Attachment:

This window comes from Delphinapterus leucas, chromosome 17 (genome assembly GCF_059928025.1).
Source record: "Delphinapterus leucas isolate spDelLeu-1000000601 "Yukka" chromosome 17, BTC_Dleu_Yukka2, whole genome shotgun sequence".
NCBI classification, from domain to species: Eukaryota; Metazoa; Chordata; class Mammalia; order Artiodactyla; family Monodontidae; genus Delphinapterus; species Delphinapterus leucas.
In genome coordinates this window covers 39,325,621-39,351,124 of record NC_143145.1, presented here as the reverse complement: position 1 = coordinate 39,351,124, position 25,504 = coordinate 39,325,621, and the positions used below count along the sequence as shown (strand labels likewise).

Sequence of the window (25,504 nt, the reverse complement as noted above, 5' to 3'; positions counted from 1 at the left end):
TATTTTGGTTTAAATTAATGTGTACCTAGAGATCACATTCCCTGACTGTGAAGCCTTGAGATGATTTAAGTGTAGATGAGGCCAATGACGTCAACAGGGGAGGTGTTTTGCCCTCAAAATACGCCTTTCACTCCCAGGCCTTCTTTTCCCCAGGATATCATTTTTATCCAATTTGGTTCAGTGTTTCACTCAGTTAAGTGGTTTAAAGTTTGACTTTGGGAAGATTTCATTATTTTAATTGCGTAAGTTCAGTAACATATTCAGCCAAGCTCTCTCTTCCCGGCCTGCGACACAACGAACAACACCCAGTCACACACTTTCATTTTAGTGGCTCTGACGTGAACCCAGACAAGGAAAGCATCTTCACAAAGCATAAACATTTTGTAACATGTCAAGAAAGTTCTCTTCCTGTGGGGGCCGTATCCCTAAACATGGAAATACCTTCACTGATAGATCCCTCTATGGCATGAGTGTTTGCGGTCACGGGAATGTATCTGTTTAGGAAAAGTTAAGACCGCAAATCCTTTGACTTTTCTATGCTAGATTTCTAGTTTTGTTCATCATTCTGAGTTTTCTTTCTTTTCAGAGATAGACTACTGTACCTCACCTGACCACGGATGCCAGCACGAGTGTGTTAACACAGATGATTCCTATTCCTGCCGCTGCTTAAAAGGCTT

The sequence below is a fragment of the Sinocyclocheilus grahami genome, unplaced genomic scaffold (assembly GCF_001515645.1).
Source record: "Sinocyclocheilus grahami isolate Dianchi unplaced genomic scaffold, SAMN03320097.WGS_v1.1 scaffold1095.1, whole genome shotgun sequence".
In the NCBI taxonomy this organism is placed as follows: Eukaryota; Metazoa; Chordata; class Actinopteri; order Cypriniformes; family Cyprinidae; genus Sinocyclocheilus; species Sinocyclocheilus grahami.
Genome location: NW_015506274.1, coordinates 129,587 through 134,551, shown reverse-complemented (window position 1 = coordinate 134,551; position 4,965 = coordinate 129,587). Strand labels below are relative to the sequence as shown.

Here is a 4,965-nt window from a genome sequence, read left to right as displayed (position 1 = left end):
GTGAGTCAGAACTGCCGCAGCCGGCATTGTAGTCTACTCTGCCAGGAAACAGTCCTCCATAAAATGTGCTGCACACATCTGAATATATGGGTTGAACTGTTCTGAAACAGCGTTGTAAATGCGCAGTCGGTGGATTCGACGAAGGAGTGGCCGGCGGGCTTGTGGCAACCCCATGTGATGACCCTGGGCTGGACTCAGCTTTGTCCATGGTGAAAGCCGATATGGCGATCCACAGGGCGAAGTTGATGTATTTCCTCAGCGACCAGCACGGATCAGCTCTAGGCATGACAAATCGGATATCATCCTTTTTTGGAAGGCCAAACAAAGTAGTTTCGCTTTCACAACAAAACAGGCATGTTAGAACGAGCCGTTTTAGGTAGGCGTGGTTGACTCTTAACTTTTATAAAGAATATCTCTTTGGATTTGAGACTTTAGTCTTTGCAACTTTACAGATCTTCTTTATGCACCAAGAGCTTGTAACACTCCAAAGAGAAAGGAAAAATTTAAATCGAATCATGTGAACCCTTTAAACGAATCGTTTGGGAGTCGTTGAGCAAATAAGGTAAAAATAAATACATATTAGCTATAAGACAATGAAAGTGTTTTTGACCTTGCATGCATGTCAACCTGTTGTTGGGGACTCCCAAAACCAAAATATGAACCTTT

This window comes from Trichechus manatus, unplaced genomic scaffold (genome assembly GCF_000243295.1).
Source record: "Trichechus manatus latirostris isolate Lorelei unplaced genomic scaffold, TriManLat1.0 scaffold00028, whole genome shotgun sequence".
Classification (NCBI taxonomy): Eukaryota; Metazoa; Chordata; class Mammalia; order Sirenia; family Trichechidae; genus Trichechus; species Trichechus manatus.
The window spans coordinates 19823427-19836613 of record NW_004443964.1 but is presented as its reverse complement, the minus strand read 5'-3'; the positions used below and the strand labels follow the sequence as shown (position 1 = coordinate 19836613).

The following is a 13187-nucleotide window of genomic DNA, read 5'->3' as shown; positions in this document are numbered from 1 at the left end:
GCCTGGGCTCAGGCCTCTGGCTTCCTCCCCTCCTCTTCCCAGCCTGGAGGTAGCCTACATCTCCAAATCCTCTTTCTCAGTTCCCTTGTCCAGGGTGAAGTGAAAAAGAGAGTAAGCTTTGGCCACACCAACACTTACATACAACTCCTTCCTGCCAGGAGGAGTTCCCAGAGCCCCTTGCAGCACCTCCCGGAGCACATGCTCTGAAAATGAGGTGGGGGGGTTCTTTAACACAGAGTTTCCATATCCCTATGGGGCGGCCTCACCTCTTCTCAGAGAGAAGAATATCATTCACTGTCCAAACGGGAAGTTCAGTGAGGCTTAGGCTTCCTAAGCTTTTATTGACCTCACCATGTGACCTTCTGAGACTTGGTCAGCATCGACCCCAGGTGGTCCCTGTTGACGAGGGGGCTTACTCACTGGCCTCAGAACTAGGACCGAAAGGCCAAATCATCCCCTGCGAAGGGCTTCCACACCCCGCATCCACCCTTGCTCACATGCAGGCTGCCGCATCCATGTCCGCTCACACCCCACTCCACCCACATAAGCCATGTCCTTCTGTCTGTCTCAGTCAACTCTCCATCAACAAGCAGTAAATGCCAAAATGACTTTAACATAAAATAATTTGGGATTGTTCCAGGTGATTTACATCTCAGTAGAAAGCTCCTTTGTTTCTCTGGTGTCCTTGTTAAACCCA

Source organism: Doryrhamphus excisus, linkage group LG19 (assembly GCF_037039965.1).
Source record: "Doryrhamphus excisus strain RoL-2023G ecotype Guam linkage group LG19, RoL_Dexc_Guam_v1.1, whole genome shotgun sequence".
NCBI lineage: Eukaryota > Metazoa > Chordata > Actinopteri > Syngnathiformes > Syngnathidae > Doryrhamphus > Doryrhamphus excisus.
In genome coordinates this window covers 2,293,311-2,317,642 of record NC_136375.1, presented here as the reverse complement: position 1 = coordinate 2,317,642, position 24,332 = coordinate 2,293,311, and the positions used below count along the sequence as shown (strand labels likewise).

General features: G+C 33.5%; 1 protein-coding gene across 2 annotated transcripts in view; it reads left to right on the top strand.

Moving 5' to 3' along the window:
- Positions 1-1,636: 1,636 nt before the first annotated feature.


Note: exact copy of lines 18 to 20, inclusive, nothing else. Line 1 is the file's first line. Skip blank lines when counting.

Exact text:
GCCTGGGCTCAGGCCTCTGGCTTCCTCCCCTCCTCTTCCCAGCCTGGAGGTAGCCTACATCTCCAAATCCTCTTTCTCAGTTCCCTTGTCCAGGGTGAAGTGAAAAAGAGAGTAAGCTTTGGCCACACCAACACTTACATACAACTCCTTCCTGCCAGGAGGAGTTCCCAGAGCCCCTTGCAGCACCTCCCGGAGCACATGCTCTGAAAATGAGGTGGGGGGGTTCTTTAACACAGAGTTTCCATATCCCTATGGGGCGGCCTCACCTCTTCTCAGAGAGAAGAATATCATTCACTGTCCAAACGGGAAGTTCAGTGAGGCTTAGGCTTCCTAAGCTTTTATTGACCTCACCATGTGACCTTCTGAGACTTGGTCAGCATCGACCCCAGGTGGTCCCTGTTGACGAGGGGGCTTACTCACTGGCCTCAGAACTAGGACCGAAAGGCCAAATCATCCCCTGCGAAGGGCTTCCACACCCCGCATCCACCCTTGCTCACATGCAGGCTGCCGCATCCATGTCCGCTCACACCCCACTCCACCCACATAAGCCATGTCCTTCTGTCTGTCTCAGTCAACTCTCCATCAACAAGCAGTAAATGCCAAAATGACTTTAACATAAAATAATTTGGGATTGTTCCAGGTGATTTACATCTCAGTAGAAAGCTCCTTTGTTTCTCTGGTGTCCTTGTTAAACCCA

Source organism: Doryrhamphus excisus, linkage group LG19 (assembly GCF_037039965.1).
Source record: "Doryrhamphus excisus strain RoL-2023G ecotype Guam linkage group LG19, RoL_Dexc_Guam_v1.1, whole genome shotgun sequence".